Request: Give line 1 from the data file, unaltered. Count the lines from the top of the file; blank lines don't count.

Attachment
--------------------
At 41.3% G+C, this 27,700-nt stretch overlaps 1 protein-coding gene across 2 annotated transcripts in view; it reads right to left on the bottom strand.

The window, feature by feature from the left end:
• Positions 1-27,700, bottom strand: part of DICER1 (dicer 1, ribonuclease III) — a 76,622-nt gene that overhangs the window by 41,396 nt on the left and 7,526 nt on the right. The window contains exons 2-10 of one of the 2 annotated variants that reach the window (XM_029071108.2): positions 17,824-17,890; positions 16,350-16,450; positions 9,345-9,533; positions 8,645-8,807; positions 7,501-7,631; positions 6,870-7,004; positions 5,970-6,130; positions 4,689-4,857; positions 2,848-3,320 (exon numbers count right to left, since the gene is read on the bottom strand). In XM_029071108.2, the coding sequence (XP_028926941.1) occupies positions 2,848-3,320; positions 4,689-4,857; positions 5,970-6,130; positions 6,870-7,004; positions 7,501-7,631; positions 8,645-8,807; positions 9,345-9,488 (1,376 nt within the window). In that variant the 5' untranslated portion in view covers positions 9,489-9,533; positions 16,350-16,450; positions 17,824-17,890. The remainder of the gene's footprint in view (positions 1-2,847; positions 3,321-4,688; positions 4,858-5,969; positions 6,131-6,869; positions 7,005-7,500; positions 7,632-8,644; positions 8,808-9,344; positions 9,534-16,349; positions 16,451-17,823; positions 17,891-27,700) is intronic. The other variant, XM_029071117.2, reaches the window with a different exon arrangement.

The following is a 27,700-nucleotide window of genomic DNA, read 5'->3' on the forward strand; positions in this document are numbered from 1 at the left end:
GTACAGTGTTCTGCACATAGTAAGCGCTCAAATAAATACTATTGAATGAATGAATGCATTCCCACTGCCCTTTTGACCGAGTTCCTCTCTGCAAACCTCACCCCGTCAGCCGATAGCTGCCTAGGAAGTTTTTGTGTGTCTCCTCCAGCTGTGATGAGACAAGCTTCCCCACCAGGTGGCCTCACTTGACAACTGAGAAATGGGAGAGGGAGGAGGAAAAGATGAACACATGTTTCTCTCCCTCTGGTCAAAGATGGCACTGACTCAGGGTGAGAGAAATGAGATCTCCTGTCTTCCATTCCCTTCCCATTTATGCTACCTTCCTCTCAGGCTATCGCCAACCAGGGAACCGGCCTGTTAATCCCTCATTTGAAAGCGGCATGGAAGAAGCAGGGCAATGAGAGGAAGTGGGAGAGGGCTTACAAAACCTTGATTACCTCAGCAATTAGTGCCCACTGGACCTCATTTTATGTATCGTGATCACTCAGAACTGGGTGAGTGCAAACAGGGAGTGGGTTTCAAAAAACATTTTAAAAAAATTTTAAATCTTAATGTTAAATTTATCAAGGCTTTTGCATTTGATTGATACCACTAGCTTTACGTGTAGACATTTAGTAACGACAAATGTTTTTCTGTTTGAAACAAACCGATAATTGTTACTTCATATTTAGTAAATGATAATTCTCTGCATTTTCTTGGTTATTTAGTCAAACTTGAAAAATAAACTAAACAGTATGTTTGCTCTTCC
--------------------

At 41.3% G+C, this 27,700-nt stretch overlaps 1 protein-coding gene across 2 annotated transcripts in view; it reads right to left on the bottom strand.